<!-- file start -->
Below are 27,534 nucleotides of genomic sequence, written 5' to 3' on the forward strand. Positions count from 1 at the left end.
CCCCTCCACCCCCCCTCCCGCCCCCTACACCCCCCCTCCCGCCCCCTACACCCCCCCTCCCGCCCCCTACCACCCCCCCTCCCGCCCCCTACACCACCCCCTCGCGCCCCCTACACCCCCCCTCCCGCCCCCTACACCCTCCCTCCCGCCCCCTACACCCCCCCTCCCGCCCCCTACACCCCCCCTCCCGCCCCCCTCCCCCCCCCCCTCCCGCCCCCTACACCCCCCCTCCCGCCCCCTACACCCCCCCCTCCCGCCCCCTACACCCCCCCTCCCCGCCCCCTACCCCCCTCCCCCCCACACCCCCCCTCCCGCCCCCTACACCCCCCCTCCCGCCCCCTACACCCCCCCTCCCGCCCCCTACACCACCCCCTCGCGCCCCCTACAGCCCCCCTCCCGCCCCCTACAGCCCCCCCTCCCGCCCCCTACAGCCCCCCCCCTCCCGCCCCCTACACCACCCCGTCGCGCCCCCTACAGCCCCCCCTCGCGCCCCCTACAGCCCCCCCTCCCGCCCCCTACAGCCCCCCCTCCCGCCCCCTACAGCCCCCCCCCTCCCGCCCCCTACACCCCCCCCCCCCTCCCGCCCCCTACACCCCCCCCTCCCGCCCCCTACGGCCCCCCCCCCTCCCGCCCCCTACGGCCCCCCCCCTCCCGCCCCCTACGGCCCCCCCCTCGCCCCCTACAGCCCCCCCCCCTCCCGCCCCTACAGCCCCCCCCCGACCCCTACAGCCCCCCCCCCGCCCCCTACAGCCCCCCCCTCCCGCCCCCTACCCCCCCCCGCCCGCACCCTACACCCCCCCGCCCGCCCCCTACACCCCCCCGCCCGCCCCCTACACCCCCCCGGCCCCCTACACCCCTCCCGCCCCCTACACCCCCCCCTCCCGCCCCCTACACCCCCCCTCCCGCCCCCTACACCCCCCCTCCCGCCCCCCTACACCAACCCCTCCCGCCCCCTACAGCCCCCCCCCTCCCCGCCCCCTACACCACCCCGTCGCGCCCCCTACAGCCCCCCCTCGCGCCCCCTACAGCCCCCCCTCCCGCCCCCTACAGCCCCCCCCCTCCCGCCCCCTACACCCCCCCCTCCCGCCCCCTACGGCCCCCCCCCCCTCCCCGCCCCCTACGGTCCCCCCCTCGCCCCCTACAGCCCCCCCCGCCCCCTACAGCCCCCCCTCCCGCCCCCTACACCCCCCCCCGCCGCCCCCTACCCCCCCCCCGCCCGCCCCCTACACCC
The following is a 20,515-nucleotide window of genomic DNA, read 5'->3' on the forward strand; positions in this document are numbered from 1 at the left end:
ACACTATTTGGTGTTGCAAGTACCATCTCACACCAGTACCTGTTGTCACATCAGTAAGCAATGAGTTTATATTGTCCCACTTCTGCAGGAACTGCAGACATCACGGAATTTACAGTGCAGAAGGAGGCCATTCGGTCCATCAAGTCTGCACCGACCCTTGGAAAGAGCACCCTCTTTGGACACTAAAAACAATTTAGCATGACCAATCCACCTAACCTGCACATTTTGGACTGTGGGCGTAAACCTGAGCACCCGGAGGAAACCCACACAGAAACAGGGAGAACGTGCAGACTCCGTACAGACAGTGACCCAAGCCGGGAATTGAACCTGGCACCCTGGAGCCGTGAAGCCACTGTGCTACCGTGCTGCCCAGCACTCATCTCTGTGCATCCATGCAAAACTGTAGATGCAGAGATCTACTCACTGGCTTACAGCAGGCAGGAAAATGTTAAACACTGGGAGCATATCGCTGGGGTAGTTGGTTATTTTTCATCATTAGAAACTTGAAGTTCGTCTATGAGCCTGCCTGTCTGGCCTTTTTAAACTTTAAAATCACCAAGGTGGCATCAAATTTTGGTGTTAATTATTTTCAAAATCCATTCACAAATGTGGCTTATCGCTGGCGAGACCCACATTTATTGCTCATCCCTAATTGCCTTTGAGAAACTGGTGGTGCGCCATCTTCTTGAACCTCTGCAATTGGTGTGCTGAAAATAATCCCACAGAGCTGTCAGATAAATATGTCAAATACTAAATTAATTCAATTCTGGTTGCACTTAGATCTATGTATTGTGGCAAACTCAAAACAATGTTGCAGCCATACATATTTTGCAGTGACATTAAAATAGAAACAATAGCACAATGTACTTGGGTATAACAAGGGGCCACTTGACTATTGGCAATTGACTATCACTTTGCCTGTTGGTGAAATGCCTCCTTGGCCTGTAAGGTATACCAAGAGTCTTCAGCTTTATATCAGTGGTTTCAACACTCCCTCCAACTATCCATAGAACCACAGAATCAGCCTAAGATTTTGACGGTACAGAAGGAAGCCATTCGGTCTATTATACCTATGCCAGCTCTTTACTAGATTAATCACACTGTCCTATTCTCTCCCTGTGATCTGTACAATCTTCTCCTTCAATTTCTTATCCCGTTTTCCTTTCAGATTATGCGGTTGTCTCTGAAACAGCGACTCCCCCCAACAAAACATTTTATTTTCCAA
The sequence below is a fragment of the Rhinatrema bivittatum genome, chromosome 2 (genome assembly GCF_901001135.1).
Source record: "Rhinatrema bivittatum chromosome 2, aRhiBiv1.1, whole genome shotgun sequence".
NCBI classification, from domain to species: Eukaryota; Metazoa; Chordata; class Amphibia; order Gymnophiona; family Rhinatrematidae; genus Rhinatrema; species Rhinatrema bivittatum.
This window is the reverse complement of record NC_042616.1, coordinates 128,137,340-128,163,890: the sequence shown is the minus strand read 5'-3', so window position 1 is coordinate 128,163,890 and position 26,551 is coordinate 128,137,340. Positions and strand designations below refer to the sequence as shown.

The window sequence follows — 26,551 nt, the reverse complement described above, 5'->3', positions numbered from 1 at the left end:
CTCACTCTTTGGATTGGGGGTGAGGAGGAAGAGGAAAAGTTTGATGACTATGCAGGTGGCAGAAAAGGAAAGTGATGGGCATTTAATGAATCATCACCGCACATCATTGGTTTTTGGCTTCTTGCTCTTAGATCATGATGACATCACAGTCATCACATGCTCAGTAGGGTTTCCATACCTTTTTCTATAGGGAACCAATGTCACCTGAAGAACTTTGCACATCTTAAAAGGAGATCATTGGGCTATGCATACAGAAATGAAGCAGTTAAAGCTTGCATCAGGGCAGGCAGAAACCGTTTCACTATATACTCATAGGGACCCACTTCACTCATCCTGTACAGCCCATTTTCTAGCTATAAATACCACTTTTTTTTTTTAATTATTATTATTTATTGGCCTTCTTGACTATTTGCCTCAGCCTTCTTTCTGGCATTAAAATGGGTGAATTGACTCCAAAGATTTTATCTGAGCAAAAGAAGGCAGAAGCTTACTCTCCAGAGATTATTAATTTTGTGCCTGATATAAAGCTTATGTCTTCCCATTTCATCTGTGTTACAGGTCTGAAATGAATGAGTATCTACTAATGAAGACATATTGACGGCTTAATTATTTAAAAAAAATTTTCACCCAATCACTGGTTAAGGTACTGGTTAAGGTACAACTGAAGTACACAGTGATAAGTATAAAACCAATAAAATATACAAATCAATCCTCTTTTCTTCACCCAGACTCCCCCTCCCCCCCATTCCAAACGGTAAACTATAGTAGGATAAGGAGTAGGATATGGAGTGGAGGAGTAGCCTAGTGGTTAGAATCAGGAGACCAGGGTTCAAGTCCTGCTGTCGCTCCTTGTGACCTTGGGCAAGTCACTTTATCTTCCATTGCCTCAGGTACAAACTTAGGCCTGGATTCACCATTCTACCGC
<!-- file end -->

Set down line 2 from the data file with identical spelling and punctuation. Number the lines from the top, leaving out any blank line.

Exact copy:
CCCCTCCACCCCCCCTCCCGCCCCCTACACCCCCCCTCCCGCCCCCTACACCCCCCCTCCCGCCCCCTACCACCCCCCCTCCCGCCCCCTACACCACCCCCTCGCGCCCCCTACACCCCCCCTCCCGCCCCCTACACCCTCCCTCCCGCCCCCTACACCCCCCCTCCCGCCCCCTACACCCCCCCTCCCGCCCCCCTCCCCCCCCCCCTCCCGCCCCCTACACCCCCCCTCCCGCCCCCTACACCCCCCCCTCCCGCCCCCTACACCCCCCCTCCCCGCCCCCTACCCCCCTCCCCCCCACACCCCCCCTCCCGCCCCCTACACCCCCCCTCCCGCCCCCTACACCCCCCCTCCCGCCCCCTACACCACCCCCTCGCGCCCCCTACAGCCCCCCTCCCGCCCCCTACAGCCCCCCCTCCCGCCCCCTACAGCCCCCCCCCTCCCGCCCCCTACACCACCCCGTCGCGCCCCCTACAGCCCCCCCTCGCGCCCCCTACAGCCCCCCCTCCCGCCCCCTACAGCCCCCCCTCCCGCCCCCTACAGCCCCCCCCCTCCCGCCCCCTACACCCCCCCCCCCCTCCCGCCCCCTACACCCCCCCCTCCCGCCCCCTACGGCCCCCCCCCCTCCCGCCCCCTACGGCCCCCCCCCTCCCGCCCCCTACGGCCCCCCCCTCGCCCCCTACAGCCCCCCCCCCTCCCGCCCCTACAGCCCCCCCCCGACCCCTACAGCCCCCCCCCCGCCCCCTACAGCCCCCCCCTCCCGCCCCCTACCCCCCCCCGCCCGCACCCTACACCCCCCCGCCCGCCCCCTACACCCCCCCGCCCGCCCCCTACACCCCCCCGGCCCCCTACACCCCTCCCGCCCCCTACACCCCCCCCTCCCGCCCCCTACACCCCCCCTCCCGCCCCCTACACCCCCCCTCCCGCCCCCCTACACCAACCCCTCCCGCCCCCTACAGCCCCCCCCCTCCCCGCCCCCTACACCACCCCGTCGCGCCCCCTACAGCCCCCCCTCGCGCCCCCTACAGCCCCCCCTCCCGCCCCCTACAGCCCCCCCCCTCCCGCCCCCTACACCCCCCCCTCCCGCCCCCTACGGCCCCCCCCCCCTCCCCGCCCCCTACGGTCCCCCCCTCGCCCCCTACAGCCCCCCCCGCCCCCTACAGCCCCCCCTCCCGCCCCCTACACCCCCCCCCGCCGCCCCCTACCCCCCCCCCGCCCGCCCCCTACACCC